UC Berkeley’s Center for Studies in Higher Education has issued the report Assessing the Future Landscape of Scholarly Communication: An Exploration of Faculty Values and Needs in Seven Disciplines.
This project. . . focused on fine-grained analyses of faculty values and behaviors throughout the scholarly communication lifecycle, including career advancement, sharing, collaborating, publishing, resource generation, and engaging with the public. The goals of this project, conducted between 2007 and 2009, were to map and assess systematically:
- The current and evolving scholarly communication needs of researchers in seven selected academic fields: archaeology, astrophysics, biology, economics, history, music, and political science. Our focus is on assessing scholars’ attitudes and needs as both authors and users of research results;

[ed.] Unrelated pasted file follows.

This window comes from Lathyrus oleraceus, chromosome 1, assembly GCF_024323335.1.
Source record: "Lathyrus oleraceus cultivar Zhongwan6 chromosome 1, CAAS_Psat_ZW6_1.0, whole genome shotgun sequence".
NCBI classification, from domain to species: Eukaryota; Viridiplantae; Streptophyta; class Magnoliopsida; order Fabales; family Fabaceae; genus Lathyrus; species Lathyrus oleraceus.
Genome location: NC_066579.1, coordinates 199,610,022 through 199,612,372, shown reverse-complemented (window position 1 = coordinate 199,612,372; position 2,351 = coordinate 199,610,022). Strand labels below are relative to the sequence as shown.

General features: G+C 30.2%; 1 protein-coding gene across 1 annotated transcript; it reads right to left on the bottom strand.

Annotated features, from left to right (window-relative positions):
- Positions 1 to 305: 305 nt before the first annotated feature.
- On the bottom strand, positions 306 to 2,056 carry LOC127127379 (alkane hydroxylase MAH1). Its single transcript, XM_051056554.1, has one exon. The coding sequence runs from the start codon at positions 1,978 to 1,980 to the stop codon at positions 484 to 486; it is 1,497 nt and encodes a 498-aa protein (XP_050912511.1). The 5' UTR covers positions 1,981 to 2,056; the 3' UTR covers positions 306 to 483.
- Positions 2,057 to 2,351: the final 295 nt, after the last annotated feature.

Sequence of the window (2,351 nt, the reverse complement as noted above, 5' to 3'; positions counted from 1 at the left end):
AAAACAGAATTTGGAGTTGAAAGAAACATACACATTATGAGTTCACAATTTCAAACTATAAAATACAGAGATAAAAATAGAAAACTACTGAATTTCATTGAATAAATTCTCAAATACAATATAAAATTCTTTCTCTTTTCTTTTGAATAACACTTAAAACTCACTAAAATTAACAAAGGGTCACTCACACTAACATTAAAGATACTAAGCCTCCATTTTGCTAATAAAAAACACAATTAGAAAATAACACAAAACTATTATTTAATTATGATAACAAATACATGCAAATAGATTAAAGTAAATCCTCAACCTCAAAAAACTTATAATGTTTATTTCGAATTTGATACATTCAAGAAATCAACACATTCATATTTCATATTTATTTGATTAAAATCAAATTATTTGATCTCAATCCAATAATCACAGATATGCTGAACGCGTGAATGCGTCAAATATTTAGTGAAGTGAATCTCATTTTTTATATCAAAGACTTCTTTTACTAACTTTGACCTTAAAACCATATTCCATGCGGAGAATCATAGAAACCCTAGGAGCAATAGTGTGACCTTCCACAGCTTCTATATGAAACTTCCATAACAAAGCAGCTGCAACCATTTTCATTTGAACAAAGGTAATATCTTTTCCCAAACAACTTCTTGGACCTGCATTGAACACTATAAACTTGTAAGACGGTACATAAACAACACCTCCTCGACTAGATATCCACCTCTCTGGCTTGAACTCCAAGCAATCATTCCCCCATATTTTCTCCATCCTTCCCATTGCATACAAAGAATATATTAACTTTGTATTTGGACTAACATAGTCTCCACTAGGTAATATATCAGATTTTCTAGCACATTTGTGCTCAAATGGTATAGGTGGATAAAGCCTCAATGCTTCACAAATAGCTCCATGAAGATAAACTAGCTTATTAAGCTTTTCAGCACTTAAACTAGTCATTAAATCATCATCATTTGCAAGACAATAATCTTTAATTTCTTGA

- The capabilities of various traditional and emerging models of scholarly communication and publication for meeting those needs; and
- The likely future scenarios for scholarly communication (by field), and how those scenarios might be best supported by institutional organizations and units (e.g., departments, libraries, commercial publishers, societies, etc.).
The research is based on the responses of 160 interviewees across 45, mostly elite, institutions in the seven fields. The report includes an overview of our results and conclusions and seven thickly described case studies corresponding to the seven disciplines. Each of the case studies is further divided into six broad and overlapping sections: tenure and promotion, publishing practices, sharing, collaboration, generation and use of resources, and public engagement. . . . This project is under the direction of co-principal investigators Diane Harley and Jud King.